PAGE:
There are a dozen little things I could talk about in this game, so many little things that make and sour the experience. The inventory for one. Instead of being in the form of a list or a grid, the player has an attaché case which they need to physically slot off their items into, each of them, sort of, being of a realistic size in comparison to one another. It makes managing your inventory interesting, hell, even reloading is satisfying, seeing Leon slotting bullets into the rifle or the mauser is weirdly enjoyable.
The set pieces where you are trapped in a building and need to hold off a seemingly endless wave of enemies builds great tension and make for some of the best parts of the game. The game draws you in very early by having an entire village attack you and daring the player to survive the horde. The shame is that these moments of classic zombie horror greatness become far less frequent as the game goes on. Hell, the final hour of the game is almost unrecognisable when compared to the first.
Horror? Nah, Explosions!
The biggest change Resident Evil 4 brought to the series upon it’s release was its change of focus from a straight up survival horror game to an action game with horror elements. Many traditionalists have been unhappy with these changes to the main game line, and this is part of the reason the series plans to return to it’s survival horror roots for Resident Evil: Revelations.
However, in spite of people not being happy with the changes made for the game, it doesn’t mean the product delivered was still a hell of a satisfying experience. The majority of gameplay will have the player building up an arsenal of weaponry and upgrading their weapons as they collect money from all over the place.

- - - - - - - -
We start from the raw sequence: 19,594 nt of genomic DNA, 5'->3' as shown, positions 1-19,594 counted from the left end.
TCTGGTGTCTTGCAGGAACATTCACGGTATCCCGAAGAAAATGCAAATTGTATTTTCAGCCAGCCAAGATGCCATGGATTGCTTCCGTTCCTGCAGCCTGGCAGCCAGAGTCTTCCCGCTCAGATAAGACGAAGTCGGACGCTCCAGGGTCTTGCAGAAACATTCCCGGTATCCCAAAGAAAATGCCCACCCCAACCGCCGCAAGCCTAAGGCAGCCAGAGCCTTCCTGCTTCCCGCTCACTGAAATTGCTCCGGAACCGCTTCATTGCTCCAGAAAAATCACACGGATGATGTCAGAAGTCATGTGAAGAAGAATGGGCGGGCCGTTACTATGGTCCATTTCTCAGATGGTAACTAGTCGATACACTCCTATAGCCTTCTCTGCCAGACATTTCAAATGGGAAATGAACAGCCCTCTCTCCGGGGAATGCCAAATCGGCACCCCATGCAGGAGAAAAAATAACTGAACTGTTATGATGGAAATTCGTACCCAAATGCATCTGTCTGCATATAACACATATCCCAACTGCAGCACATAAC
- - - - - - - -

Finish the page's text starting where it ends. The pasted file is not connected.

The most challenging thing about the game is using your ammunition in moderation. While most of the time you’ll have more bullets than you’ll ever need there are a few sections where it’s early enough in the game that you haven’t actually amassed loot to properly defend yourself or there are so many enemies that you use it all up. This game really teaches you the value of the headshot as you’ll be desperate to make every shot count.
In a way though, this takes away a lot of what makes survival horror games scary. If the player is too well equipped to defend themselves, they’re not going to be apprehensive about opening that door, or climbing that ladder, if there is anything there, they’ll just unload two barrels into its skull. Who need to be scared of a giant newt when you have a mine launcher?
The game is still scary though, just in different, more mainstream Hollywood, ways.
Overall, the game isn’t all that scary. There are some pretty good scares in the game and in parts it really does build a sense of dread and foreboding, the game is so long through that by the time your past the half way point you’ll feel like superman and will welcome all comers. That’s when the game ups the ante though and introduces enemies like the regenerators who can absorb every slug you’ve got and keep coming.
People say that this isn’t a scary game, but I say that it is a very atmospheric game. I’ll admit that it gets very campy in parts, but that’s all part of it’s appeal. The original was great, the HD remake is arguably even better, with a few extra game modes to play upon completing the main story.
I’ve poked holes and criticized, like I always do, but I really do like Resident Evil 4. It’s well worth the effort to pick a copy of the game up, and now with the HD versions available to download, there isn;t any excuse. The length of the campaign alone is worth the money, and with several unlockable modes available after completion, there is a ton of content up for grabs.
I’ve you’ve never played a Resident Evil game before, this would be the one that I, personally, would recommend. It’s a ton of fun, it’s scary and it features the best Resident Evil hero to get his own equally cheesy and CGI movie.